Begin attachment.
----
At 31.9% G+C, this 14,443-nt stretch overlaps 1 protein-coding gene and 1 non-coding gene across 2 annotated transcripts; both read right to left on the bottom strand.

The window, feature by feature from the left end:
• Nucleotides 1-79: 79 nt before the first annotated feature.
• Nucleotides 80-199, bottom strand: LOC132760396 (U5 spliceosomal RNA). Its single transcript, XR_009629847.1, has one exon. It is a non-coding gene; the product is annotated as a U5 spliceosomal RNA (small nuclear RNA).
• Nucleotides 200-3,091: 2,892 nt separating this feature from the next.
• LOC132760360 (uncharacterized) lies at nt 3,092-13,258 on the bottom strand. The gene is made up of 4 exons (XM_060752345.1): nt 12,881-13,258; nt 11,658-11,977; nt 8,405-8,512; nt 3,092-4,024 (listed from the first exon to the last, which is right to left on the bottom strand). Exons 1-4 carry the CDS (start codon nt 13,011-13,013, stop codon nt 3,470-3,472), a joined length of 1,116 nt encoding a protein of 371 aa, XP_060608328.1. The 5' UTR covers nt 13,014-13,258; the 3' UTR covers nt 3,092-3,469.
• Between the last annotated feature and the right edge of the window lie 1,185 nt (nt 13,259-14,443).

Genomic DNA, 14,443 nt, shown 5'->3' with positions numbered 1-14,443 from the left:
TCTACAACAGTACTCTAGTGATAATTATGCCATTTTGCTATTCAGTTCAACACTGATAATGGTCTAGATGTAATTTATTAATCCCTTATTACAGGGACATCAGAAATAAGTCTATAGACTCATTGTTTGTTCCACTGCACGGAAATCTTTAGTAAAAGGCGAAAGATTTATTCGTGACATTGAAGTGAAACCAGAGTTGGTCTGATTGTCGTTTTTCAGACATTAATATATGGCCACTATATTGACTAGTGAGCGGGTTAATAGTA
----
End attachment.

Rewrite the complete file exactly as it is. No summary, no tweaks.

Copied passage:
At 31.9% G+C, this 14,443-nt stretch overlaps 1 protein-coding gene and 1 non-coding gene across 2 annotated transcripts; both read right to left on the bottom strand.

The window, feature by feature from the left end:
• Nucleotides 1-79: 79 nt before the first annotated feature.
• Nucleotides 80-199, bottom strand: LOC132760396 (U5 spliceosomal RNA). Its single transcript, XR_009629847.1, has one exon. It is a non-coding gene; the product is annotated as a U5 spliceosomal RNA (small nuclear RNA).
• Nucleotides 200-3,091: 2,892 nt separating this feature from the next.
• LOC132760360 (uncharacterized) lies at nt 3,092-13,258 on the bottom strand. The gene is made up of 4 exons (XM_060752345.1): nt 12,881-13,258; nt 11,658-11,977; nt 8,405-8,512; nt 3,092-4,024 (listed from the first exon to the last, which is right to left on the bottom strand). Exons 1-4 carry the CDS (start codon nt 13,011-13,013, stop codon nt 3,470-3,472), a joined length of 1,116 nt encoding a protein of 371 aa, XP_060608328.1. The 5' UTR covers nt 13,014-13,258; the 3' UTR covers nt 3,092-3,469.
• Between the last annotated feature and the right edge of the window lie 1,185 nt (nt 13,259-14,443).

Genomic DNA, 14,443 nt, shown 5'->3' with positions numbered 1-14,443 from the left:
TCTACAACAGTACTCTAGTGATAATTATGCCATTTTGCTATTCAGTTCAACACTGATAATGGTCTAGATGTAATTTATTAATCCCTTATTACAGGGACATCAGAAATAAGTCTATAGACTCATTGTTTGTTCCACTGCACGGAAATCTTTAGTAAAAGGCGAAAGATTTATTCGTGACATTGAAGTGAAACCAGAGTTGGTCTGATTGTCGTTTTTCAGACATTAATATATGGCCACTATATTGACTAGTGAGCGGGTTAATAGTA